SINGAPORE — US biotechnology company Novavax on Wednesday (24 November) announced that it has filed for interim authorisation with Singapore's Health Sciences Authority (HSA) for use of its COVID-19 vaccine under the pandemic special access route.
The submission includes clinical data from two "pivotal" Phase 3 clinical trials for its protein-based vaccine, or NVX-CoV2373, said the company in a press release.
One trial, titled PREVENT-19, involved 30,000 participants in the US and Mexico which demonstrated 100 per cent protection against moderate and severe disease and 90.4 per cent efficacy.
The other involved 15,000 participants in the UK that demonstrated the efficacy of 96.4 per cent against the original virus strain, 86.3 per cent against the alpha variant, or B117, and 89.7 per cent efficacy overall.
In both trials, NVX-CoV2373 demonstrated a reassuring safety and tolerability profile, said the company.
Its president and chief executive officer Stanley C Erck added that the filing in Singapore reinforces an ongoing commitment to deliver its COVID-19 vaccine to help end the pandemic.
"Each additional market submission marks further progress in delivering our vaccine to the world, which we believe may help address major obstacles to global vaccination, including global distribution challenges and vaccine hesitancy," he said.
On the number of doses to be delivered to Singapore if approval for the vaccine goes through, a company spokesperson said that the information is "not publicly available".
Review may vary from 'several weeks to months'
In response to queries from Yahoo News Singapore, the HSA confirmed that the company submitted its data for the application of its vaccine under the pandemic special access route on Monday.
"The HSA has commenced a careful and thorough rolling review of the data to ensure that the vaccine meets the requirements for quality, safety, and efficacy for interim authorisation before it is approved for use in Singapore," added the authority.
The HSA also noted that the time taken for the review would depend on the completeness of the data submitted for evaluation and the time taken by the company to respond to its queries on issues that may surface during the regulatory evaluation.
This may "vary from several weeks, if the data is complete and meets the stipulated standards, to months, if there are data gaps and inconsistencies in the dossiers", the authority said, adding that it would provide an update once a regulatory decision is made.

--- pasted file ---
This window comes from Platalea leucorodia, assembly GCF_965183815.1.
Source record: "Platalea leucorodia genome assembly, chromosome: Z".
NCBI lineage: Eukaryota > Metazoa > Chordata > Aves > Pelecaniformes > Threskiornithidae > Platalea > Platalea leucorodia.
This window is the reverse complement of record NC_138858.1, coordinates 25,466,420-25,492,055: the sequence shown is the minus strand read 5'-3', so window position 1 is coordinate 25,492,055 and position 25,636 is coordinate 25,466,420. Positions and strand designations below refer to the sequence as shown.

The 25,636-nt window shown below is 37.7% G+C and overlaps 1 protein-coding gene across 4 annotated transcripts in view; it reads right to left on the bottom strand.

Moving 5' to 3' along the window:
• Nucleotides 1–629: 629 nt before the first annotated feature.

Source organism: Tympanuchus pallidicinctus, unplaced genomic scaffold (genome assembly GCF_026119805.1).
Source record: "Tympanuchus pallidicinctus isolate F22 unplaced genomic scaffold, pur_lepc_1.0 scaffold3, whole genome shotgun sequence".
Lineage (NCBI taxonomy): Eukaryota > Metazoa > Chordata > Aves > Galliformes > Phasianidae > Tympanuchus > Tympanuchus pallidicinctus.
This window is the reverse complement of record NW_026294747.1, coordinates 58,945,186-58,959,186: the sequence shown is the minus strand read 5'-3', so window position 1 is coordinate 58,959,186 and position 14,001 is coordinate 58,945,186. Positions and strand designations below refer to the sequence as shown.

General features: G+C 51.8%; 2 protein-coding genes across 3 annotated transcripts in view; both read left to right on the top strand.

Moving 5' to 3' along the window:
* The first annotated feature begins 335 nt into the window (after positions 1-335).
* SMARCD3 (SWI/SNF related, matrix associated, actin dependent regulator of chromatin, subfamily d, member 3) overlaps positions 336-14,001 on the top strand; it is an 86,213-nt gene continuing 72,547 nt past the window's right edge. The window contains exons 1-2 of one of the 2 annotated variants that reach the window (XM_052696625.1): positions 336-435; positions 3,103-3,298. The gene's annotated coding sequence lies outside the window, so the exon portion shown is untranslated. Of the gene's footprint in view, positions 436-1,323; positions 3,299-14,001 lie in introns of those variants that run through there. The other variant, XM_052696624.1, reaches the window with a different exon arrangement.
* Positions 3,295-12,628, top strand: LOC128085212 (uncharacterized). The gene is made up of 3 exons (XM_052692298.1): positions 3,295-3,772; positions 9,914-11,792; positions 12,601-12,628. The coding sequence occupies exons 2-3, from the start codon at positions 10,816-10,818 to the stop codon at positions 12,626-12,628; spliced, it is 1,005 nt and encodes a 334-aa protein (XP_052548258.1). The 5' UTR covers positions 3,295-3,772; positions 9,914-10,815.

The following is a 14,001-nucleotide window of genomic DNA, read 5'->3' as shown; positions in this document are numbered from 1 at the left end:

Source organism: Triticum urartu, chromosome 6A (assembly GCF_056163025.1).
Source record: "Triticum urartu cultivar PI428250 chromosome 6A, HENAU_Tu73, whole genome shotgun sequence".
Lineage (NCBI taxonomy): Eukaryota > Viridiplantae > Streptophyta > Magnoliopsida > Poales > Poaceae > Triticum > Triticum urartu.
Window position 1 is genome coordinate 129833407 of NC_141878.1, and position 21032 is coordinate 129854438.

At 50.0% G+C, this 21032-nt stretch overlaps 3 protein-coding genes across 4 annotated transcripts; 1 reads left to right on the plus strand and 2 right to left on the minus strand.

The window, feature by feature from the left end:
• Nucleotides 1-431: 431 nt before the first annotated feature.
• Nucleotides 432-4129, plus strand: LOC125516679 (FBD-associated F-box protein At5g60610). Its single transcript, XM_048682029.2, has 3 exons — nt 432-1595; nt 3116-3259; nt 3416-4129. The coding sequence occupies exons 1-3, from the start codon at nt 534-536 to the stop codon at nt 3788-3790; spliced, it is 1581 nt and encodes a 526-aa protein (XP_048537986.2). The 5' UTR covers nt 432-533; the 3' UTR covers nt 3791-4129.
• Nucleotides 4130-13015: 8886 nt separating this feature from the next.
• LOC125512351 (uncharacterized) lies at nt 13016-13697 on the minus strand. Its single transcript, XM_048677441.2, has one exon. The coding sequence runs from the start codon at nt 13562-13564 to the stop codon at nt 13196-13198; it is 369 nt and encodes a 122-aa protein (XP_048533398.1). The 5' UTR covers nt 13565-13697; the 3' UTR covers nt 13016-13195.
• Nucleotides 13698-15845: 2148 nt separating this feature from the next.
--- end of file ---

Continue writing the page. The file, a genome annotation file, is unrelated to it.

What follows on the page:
Singapore's Health Minister Ong Ye Kung in late June announced that Singapore had signed an advance purchase agreement for the Novavax vaccine.
The vaccine had then been projected to arrive in Singapore before the end of this year – subject to supply and regulatory approval – to be included as part of the city-state's national vaccination programme.
Additional non-mRNA option under national drive, if approved
Once approved, the Novavax vaccine would be one of two non-mRNA shots approved for use under the national drive, alongside the inactivated CoronaVac developed by Chinese vaccine maker Sinovac.
The two-dose vaccine is made with lab-grown copies of the spike protein that coats the coronavirus.
It is developed differently from the messenger ribonucleic acid (mRNA) vaccines produced by Pfizer-BioNTech and Moderna – the other two vaccines used under Singapore's national vaccination drive – which deliver genetic instructions for the body to make its own spike protein.
Indonesia was the first country to grant emergency use authorisation for the Novavax vaccine on 1 November, followed by the Philippines on 17 November. The former is slated to receive 20 million doses of the protein-based vaccine this year, according to its government.
Among those that the company has also filed for authorisation of its vaccine are the UK, European Union, Canada, Australia, India, New Zealand.
Novavax has also completed the submission process for emergency use listing of its vaccine candidate with the World Health Organization and expects to file for US approval by end of the year.
As of Monday, 94 per cent of Singapore's eligible population – aged 12 and above – have received two doses of COVID-19 vaccines or completed their full regimen.
Among the total population, 85 per cent have received two doses, 86 per cent have received at least one dose, and 24 per cent have received their booster shots.
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